CINCINNATI — Charlie Paul Hanke was a healthy, happy 3-week-old baby when his dad sat on the couch to watch TV with Charlie resting on his chest.
Charlie fell asleep. Then his father, Sam Hanke, dozed off, too.
“I woke up,” Hanke told a group of public health advocates and reporters on Thursday afternoon. “And Charlie never did.”
Hanke, a pediatric cardiologist at Cincinnati Children’s Hospital Medical Center, told his heartbreaking story at a news conference designed to sound an alarm: Sleep-related infant deaths are on the rise locally.
As many as 20 babies in Hamilton County and Northern Kentucky have died so far this year, twice the number the region usually sees in a seventh month period.
Roughly 70 percent of all sleep-related deaths in 2018 and so far this year have occurred in black families in Hamilton County, and the communities of North and South Fairmount, Roll Hill and Millvale have been hit hardest.
The details of some infant deaths are still pending coroner review, but bed-sharing, or sleeping on the same surface as a baby, accounted for the majority of this year’s deaths, said Cincinnati Health Commissioner Melba Moore.
“These deaths are a tragedy for the families affected and a crisis for our community as a whole,” Moore said. “And what’s worse, these deaths are preventable.”
Parents, grandparents and caregivers of all kinds need to learn the ABCs of safe sleep, said Dr. Lynne Saddler, district director of health for the Northern Kentucky Health Department.
“Babies sleep safest alone, on their backs and in cribs,” she said.
• No blankets, pillows, supports, stuffed animals or bumper pads in cribs.
• No sleeping next to a baby or holding a baby or in the same bed as a baby.
• Babies should sleep on their backs – not on their stomachs or sides – every time.
• And babies should sleep in safe cribs, bassinets or portable cribs – not in swings, car seats or bouncy chairs.
“It is super important to make sure the older generation understands that,” she said. “You need to let grandma or grandpa or other caregivers know.”
When Charlie was born on April 6, 2010, doctors were urging parents to put their babies to sleep on their backs, Hanke said.
“The message was ‘back to sleep. ‘Safe to Sleep’ didn’t come out until 2011,” Hanke said. “What I was doing wasn’t sleeping. That’s where I think it’s a little bit confusing and different.”
Thousands of parents and caregivers fall asleep like Hanke did every day, and most babies don’t die.
But Hanke likened the issue to putting babies in car seats. It’s not that babies will die every time they aren’t secured in car seats, he said. But they will on those trips when there is a car crash, and it’s impossible to predict when that will happen.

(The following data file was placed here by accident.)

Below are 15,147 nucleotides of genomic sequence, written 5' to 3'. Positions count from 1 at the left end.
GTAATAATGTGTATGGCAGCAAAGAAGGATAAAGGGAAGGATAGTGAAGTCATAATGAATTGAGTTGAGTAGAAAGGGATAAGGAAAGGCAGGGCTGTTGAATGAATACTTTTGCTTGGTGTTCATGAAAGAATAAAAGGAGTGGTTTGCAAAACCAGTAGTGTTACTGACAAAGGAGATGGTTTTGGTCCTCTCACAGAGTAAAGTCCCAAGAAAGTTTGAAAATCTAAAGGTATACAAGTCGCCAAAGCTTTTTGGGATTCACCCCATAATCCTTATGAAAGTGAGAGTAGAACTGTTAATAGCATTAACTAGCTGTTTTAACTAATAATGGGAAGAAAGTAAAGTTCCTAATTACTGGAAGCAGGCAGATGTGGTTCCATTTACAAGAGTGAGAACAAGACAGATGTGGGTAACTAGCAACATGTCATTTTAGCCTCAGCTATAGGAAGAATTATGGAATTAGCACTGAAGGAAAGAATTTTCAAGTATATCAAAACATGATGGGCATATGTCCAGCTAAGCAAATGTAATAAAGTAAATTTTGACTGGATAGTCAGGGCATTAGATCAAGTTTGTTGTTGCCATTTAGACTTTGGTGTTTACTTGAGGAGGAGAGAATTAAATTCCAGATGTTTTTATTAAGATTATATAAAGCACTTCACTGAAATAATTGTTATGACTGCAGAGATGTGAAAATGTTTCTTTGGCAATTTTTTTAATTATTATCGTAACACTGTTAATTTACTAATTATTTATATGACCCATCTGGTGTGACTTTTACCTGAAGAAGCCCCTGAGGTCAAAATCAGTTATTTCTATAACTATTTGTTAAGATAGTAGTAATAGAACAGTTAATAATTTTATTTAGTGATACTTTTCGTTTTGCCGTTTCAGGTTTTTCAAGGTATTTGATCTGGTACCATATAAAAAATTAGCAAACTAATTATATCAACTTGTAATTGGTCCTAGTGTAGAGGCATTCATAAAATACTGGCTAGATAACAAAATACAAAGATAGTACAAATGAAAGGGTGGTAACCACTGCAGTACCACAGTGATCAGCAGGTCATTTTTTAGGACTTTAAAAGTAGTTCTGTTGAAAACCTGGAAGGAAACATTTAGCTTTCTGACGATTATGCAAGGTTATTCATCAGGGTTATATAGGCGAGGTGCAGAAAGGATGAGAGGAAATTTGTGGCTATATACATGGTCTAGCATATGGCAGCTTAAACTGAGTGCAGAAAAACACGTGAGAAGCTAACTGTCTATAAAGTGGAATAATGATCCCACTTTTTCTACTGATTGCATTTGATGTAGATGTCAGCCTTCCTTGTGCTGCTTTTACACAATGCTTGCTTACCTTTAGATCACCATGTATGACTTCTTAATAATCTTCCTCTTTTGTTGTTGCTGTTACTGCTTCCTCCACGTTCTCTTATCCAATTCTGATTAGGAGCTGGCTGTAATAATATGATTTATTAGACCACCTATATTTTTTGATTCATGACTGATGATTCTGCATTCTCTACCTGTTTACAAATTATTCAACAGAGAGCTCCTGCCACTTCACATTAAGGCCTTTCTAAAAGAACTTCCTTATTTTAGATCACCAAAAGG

“We get really caught up in those things that really don’t make that big a deal or the risk is so low. Like not swimming in the ocean out of fear of a shark,” Hanke said. “We’re not caught up in the one thing that’s most likely to kill your baby in the first year of life.”
That thing is unsafe sleep, and Hanke said that’s why he tells Charlie’s story.
Hanke and his wife, Maura, started the Charlie’s Kids foundation to advocate for safe sleep. The foundation has helped distribute more than 3 million copies of the book Sleep Baby Safe and Snug, which explains the ABCs of safe sleep.
“Through this book, we know that Charlie is making a difference, and he’s saving lives,” Hanke said at the news conference. “But all of us can make a difference, too.”
Local public health officials also are taking action. They announced plans Thursday to:
• Train community members to become safe sleep ambassadors starting in October;
• Ensure that prenatal care providers, birthing hospital staff and pediatric providers explain the importance of safe sleep and what it means;
• Launch an expansive social media campaign led by branding firm Deskey to explain safe sleep and why it’s important;
• Issue a report on safe sleep in Hamilton County later this fall;
• Show a video developed by moms from the community that discusses safe sleep. It will debut at Final Friday OTR in August.
Families in need can receive a free Pack n Play through the Cincinnati Health Department by calling 211. Northern Kentucky families that need assistance can inquire by calling (859) 341-4264 or through the Kentucky’s HANDS website.
Hanke said he and his wife hope families will remember Charlie’s story and practice the ABCs of safe sleep no matter how exhausted and sleep-deprived they feel.
“We believe that Charlie’s life meant more than those three short weeks he was with us,” he said.
Lucy May writes about the people, places and issues that define our region – to celebrate what makes the Tri-State great and shine a spotlight on issues we need to address. To reach Lucy, email firstname.lastname@example.org. Follow her on Twitter @LucyMayCincy.